There is no denying that we need to help people in poverty- and war-stricken countries. However, a simple truth is this: we cannot move everyone to Europe. As an economically most developed region, the EU should contribute to the economic development of less developed parts of the world. It could be done by abolishing EU’s protectionist agricultural policy. As a result, agricultural output of Africa and other less developed countries would be in a better position to compete on European markets, which would significantly improve the economic situation of the impoverished countries in question. The EU’s customs policy also needs a revision to the effect of cutting customs duties on certain goods from certain regions of the world.

One of the reasons why a significant number of countries in the world are in poverty is a low level of education therein. The EU, as a community of (relatively) prosperous countries, has a role to play in supporting education programmes in Africa, the Middle East and elsewhere. Over the several recent decades economies in countries such as China and Vietnam have surged. Even though economic growth in these countries was mainly propelled by economic reform, experience has shown that the less developed regions are not condemned to eternal poverty and (in some cases with the help of other countries) can develop successfully. The EU could enter into a dialogue with the leaders of countries in Africa and the Middle East to the effect of making sure they help to stop migrant flows in exchange for EU support.

As regards the successful implementation of migration policy, let us consider the case of Denmark. In 2015, the country published a series of anti-immigration advertisements in the Lebanese press, which was worth doing because of a high number of Syrian refugees staying in Lebanon. The Danish advertisements were meant to discourage potential asylum seekers from applying for asylum in Denmark. The advertisements sent a message on the tightening of immigration policies in Denmark, informing prospective seekers that all the people wishing to obtain a permanent residence permit in the country were required to learn Danish; people granted temporary asylum were not to bring their other family members to Denmark for a year; and welfare benefits for asylum-seekers were cut by half. In addition, the country also set up a specialised return centre for refugees, so that persons denied asylum would leave the Danish territory as soon as possible.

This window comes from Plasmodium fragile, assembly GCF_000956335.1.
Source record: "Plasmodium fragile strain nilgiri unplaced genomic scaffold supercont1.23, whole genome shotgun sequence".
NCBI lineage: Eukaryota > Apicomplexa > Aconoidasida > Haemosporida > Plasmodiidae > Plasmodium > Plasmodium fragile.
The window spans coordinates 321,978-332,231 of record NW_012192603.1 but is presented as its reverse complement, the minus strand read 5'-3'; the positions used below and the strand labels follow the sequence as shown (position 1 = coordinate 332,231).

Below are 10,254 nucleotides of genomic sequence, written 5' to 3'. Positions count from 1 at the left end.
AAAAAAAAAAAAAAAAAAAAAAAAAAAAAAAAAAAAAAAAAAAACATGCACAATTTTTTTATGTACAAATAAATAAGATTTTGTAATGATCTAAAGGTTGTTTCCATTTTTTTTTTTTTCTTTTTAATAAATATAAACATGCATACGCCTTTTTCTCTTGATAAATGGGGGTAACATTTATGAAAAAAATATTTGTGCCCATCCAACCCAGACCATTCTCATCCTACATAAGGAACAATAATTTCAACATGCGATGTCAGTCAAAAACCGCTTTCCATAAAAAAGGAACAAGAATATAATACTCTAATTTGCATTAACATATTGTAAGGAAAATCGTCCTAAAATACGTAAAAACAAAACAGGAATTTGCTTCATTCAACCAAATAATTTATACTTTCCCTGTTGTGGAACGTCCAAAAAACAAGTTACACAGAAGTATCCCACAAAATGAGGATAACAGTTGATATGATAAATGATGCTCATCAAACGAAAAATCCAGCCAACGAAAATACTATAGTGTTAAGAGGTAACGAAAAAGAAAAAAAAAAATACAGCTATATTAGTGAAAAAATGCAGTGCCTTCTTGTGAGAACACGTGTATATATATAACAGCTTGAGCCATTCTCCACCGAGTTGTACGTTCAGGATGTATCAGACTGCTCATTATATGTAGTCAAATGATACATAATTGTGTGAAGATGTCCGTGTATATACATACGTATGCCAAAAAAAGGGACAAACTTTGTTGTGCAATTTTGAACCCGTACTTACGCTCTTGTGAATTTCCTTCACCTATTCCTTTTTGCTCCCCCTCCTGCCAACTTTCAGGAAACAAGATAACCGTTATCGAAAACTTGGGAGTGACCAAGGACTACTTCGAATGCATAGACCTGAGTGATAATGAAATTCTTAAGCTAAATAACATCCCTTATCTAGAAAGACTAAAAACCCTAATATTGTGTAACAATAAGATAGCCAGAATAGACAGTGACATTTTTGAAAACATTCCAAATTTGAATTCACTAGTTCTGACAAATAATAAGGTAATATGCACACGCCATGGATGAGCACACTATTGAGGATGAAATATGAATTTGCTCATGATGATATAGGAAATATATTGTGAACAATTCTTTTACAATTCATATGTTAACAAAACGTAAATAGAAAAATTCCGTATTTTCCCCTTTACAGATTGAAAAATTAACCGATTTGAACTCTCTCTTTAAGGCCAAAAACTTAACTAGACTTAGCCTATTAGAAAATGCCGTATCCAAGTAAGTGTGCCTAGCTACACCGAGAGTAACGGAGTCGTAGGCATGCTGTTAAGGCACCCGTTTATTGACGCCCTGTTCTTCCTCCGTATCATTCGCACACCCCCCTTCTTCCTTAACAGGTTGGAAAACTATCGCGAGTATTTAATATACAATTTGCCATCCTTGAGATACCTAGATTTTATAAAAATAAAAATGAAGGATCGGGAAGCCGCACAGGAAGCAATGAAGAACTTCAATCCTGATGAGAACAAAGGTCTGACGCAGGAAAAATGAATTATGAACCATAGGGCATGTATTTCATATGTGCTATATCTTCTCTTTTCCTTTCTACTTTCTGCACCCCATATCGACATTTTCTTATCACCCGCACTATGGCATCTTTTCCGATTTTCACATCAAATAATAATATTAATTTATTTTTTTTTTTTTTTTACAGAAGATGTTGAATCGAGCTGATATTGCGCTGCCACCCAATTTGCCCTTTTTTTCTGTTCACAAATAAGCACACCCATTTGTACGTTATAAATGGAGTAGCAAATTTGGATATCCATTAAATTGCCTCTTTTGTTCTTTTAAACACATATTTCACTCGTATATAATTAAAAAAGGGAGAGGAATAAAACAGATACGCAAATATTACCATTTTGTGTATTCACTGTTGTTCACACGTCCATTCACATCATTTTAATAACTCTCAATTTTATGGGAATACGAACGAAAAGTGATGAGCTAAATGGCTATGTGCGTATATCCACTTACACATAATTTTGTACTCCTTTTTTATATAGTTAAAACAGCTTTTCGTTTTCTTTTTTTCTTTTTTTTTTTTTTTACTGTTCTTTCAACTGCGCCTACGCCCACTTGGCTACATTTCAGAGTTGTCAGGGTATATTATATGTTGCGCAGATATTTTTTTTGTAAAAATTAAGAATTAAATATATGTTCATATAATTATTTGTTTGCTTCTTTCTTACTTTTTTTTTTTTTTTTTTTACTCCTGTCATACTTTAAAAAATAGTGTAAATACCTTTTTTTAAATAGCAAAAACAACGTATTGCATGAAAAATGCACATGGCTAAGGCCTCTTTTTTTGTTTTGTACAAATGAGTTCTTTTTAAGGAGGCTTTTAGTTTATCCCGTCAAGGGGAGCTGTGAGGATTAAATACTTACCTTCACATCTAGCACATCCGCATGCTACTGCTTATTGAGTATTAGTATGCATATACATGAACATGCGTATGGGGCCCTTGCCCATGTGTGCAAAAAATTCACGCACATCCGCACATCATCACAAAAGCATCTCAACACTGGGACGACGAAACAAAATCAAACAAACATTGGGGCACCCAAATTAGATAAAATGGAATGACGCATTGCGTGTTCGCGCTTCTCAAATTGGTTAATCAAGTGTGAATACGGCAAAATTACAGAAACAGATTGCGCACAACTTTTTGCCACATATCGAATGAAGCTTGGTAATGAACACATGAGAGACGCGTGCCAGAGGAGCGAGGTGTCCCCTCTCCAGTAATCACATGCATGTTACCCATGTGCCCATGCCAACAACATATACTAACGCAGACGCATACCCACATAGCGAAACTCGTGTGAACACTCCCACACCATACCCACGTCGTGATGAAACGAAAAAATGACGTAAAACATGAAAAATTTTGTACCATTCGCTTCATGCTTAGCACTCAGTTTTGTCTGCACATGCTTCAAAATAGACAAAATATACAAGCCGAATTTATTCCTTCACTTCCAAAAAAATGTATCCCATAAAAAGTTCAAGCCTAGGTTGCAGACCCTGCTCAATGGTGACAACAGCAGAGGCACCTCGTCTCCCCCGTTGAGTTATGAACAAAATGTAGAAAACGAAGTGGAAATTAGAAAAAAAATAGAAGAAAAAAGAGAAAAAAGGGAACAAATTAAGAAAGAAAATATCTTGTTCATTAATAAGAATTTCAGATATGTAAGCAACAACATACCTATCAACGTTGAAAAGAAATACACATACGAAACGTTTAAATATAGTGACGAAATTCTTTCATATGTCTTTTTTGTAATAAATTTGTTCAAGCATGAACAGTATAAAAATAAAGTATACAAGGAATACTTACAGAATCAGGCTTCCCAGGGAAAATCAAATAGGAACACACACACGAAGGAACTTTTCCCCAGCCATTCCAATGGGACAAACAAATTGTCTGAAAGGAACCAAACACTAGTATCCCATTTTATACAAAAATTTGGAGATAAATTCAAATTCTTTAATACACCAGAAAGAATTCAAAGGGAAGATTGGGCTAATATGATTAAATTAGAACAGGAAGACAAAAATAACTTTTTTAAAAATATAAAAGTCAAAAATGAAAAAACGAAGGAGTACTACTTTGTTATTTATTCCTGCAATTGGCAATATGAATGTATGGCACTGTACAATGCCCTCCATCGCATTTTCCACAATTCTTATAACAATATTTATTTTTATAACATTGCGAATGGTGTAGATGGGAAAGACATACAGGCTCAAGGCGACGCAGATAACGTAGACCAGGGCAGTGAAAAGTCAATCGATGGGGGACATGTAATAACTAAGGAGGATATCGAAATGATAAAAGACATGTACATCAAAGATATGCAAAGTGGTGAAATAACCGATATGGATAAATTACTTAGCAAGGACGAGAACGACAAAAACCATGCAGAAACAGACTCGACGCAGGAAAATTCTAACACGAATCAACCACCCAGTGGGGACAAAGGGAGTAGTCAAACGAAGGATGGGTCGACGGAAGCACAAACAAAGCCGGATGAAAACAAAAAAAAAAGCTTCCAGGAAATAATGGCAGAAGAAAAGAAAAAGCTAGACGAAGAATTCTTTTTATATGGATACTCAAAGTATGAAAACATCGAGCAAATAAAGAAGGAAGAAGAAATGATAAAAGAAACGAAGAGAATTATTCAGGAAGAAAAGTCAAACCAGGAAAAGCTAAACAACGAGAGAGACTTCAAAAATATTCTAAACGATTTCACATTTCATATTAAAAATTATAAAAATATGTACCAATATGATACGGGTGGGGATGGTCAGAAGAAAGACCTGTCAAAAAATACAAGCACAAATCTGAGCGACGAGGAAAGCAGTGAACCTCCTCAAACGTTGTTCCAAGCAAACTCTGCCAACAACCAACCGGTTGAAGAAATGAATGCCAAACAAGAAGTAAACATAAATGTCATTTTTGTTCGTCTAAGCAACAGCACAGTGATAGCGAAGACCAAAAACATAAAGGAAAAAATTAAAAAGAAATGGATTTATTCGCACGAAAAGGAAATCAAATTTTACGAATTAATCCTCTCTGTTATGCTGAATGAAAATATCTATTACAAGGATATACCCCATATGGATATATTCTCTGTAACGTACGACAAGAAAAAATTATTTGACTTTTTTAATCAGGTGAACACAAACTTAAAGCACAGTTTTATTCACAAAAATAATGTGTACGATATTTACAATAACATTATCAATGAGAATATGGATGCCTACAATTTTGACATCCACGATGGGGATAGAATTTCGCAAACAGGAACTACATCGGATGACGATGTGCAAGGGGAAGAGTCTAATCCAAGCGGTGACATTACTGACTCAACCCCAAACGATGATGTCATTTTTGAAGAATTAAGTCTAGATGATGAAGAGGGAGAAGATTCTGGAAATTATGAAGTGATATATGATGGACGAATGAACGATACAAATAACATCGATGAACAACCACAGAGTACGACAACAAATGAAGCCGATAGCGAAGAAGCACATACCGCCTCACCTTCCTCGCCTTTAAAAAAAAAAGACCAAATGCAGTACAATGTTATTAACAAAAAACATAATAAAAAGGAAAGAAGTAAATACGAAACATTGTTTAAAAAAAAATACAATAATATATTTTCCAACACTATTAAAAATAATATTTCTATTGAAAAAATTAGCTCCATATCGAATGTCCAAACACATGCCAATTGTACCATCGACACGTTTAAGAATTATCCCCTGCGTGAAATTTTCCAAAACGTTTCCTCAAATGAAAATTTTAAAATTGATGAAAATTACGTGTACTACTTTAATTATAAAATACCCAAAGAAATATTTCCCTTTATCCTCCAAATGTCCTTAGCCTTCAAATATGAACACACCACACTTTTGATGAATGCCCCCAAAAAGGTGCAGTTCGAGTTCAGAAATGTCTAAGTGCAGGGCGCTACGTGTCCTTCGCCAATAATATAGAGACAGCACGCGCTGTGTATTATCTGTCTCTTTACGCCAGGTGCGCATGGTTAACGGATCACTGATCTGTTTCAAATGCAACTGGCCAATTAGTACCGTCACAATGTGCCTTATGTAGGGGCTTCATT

Let us compare the case with Sweden. In 2013, Sweden became the first European country to open its doors to all refugees willing to come there from Syria. As a result, the numbers of refugees willing to reside in Sweden is now far higher than that for Denmark. FYI: Denmark received 18 thousand applications for asylum in 2015; in Sweden, the figure stood at 163 thousand. It is obvious that, apart from other causes, a country’s profile and rhetoric are also very important factors that shape the scale of migration.